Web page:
There’s a moment early on when Mason and his sister Samantha spend a weekend with their dad. They go back to his place, which he shares with another man, a musician. The apartment is a mess, as if both men have not quite grown up or transcended their own boyhood, though Mason’s dad at least shows signs of self-awareness. He sits down at a keyboard and begins to sing. The kids listen attentively, in the way that children do when adults perform. But things get really interesting when the lyrics reflect something of their own situation: he’s aware of it, and so are they. And at that moment it’s as if a light goes on: Mason and Samantha have been given an insight not only into their father but how something as simple as a song might resonate with their lives. Dramatically there’s nothing at stake, but it feels true and enriches our experience of this fictional family. We’re watching them grow, not only physically but intellectually. And throughout Boyhood, this effect occurs—or reoccurs—this blending of the real physical changes over time with the subtle, organic shifts in a young person’s consciousness. It’s documentary-like and novelistic, and Linklater holds both impulses in check, allowing neither one to become dominant. He knows he can’t get ahead of himself and outpace his material; that would be ruinous. Time keeps him true.
Perhaps this approach accounts for the film’s richness, as well as its sense of grace. It is not unlike Terrence Malick’s The Tree of Life, another film about mothers and sons and growing up in Texas. But while Malick attempted to give us the whole of creation, Linklater is concerned with quotidian truths. Significant rituals are both downplayed and subtly celebrated. A camping trip with his dad becomes a life lesson, though not without humour: values are passed on, attempts to inculcate a love of…Wilko? It’s hard to resist these moments, especially when Linklater gives us a child’s eye view of a dashboard and windshield that takes up the width of the screen. So much of Boyhood plays like a road movie in which we don’t always see the road: in effect, we see Mason go from the child-seat to driving a pick-up truck; from dependence on others to self-reliance. But then Mason shows signs of independence from an early age, breaking curfews or resisting attempts to suppress his creativity. At school his passion for photography, and the amount of time he spends in the dark room, leads to a disagreement with a teacher, and one of the few moments Linklater allows himself a visual, almost expressionistic, flourish: the red light of the dark room so close to Scorsese red. Like Linklater himself, Mason will take his own sweet time; he will photograph what he finds interesting; and, presumably, he still shoots on film. (Boyhood was filmed on 35mm.)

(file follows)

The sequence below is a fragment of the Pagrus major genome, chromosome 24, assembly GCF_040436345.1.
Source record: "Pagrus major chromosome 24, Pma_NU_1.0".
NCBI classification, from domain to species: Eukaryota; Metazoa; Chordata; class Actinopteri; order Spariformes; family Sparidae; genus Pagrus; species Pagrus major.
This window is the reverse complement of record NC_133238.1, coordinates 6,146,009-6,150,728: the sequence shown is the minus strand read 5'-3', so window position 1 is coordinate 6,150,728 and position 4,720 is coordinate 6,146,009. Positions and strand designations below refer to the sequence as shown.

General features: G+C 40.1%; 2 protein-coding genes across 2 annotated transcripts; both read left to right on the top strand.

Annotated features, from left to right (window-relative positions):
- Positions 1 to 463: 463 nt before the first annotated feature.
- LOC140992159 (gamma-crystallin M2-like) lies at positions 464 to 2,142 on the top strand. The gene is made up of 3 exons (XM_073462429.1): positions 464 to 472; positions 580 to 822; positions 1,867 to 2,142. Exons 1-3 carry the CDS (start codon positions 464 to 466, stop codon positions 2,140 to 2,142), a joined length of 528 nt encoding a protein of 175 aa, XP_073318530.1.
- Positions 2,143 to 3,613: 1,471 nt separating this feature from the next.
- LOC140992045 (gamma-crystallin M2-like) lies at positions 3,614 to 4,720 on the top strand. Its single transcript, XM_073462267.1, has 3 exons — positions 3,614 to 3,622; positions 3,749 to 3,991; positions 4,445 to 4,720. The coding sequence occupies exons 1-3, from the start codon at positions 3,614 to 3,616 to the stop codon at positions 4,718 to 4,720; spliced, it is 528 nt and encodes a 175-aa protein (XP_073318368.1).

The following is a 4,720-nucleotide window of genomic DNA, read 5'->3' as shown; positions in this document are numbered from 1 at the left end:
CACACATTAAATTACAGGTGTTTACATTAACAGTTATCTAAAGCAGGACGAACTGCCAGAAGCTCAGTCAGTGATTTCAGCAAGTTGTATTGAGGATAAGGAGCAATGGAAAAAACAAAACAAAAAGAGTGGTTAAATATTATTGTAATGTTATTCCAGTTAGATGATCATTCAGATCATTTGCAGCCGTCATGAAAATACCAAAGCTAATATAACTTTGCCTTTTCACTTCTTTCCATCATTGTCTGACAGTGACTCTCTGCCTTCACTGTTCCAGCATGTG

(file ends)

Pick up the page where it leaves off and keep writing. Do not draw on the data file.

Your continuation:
Photography is Mason’s entry point into the outside world and a whole new sphere of influence—artistic as opposed to parental. Later, when Mason stops at a gas station, he takes out his camera and begins taking pictures: yellow signal lights, a red hydrant, Americana. The gas station itself—corrugated, dilapidated, and as old as time—looks like something that William Eggleston photographed, conscious of an earlier tradition initiated by Walker Evans and Dorethea Lange, and so imaginatively essayed by Geoff Dyer in his book on photography, The Ongoing Moment. It did make me wonder: perhaps someone had stoked Mason’s interest in photography and bought him a copy of Dyer’s book. It also occurred to me that Dyer’s title perfectly describes both the process and the cumulative effect of Linklater’s film. Boyhood is precisely that: an ongoing moment. Not that we should be surprised by any of this, given Linklater’s previous adventures in time-based narrative: Slacker, Dazed & Confused, Tape, the Before trilogy. You could say that Linklater has devoted his entire career to ongoing moments, in one form or another. No one else, other than Wiseman or James Benning, could have given us the incremental bloom of a young life without the necessary qualities—which Linklater possesses in abundance—of patience, stamina, and daring—as well the faith in his own process. With Boyhood, Linklater has raised a film as though it were a child. It's on its own now.
*”Seconds reinforce seconds; when they really pile up, they begin to be impressive.”—Jean-Luc Godard